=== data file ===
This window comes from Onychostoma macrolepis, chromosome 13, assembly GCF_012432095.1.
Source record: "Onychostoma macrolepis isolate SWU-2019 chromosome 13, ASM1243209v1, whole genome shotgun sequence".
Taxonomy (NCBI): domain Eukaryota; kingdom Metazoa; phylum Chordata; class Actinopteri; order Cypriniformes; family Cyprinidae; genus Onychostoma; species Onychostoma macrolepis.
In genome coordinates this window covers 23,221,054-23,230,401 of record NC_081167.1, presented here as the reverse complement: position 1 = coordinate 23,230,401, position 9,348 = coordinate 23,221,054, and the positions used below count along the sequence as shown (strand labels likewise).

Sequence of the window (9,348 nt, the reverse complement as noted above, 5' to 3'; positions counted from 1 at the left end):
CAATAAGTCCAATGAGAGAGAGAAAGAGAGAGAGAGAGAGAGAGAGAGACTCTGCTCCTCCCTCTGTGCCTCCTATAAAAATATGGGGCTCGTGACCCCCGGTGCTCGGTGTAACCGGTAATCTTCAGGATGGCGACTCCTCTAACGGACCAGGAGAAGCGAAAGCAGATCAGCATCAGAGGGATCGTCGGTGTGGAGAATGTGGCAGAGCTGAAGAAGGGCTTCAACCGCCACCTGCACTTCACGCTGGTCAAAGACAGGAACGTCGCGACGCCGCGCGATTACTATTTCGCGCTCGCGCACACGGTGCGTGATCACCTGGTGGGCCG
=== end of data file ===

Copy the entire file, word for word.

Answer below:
This window comes from Onychostoma macrolepis, chromosome 13, assembly GCF_012432095.1.
Source record: "Onychostoma macrolepis isolate SWU-2019 chromosome 13, ASM1243209v1, whole genome shotgun sequence".
Taxonomy (NCBI): domain Eukaryota; kingdom Metazoa; phylum Chordata; class Actinopteri; order Cypriniformes; family Cyprinidae; genus Onychostoma; species Onychostoma macrolepis.
In genome coordinates this window covers 23,221,054-23,230,401 of record NC_081167.1, presented here as the reverse complement: position 1 = coordinate 23,230,401, position 9,348 = coordinate 23,221,054, and the positions used below count along the sequence as shown (strand labels likewise).

Sequence of the window (9,348 nt, the reverse complement as noted above, 5' to 3'; positions counted from 1 at the left end):
CAATAAGTCCAATGAGAGAGAGAAAGAGAGAGAGAGAGAGAGAGAGAGACTCTGCTCCTCCCTCTGTGCCTCCTATAAAAATATGGGGCTCGTGACCCCCGGTGCTCGGTGTAACCGGTAATCTTCAGGATGGCGACTCCTCTAACGGACCAGGAGAAGCGAAAGCAGATCAGCATCAGAGGGATCGTCGGTGTGGAGAATGTGGCAGAGCTGAAGAAGGGCTTCAACCGCCACCTGCACTTCACGCTGGTCAAAGACAGGAACGTCGCGACGCCGCGCGATTACTATTTCGCGCTCGCGCACACGGTGCGTGATCACCTGGTGGGCCG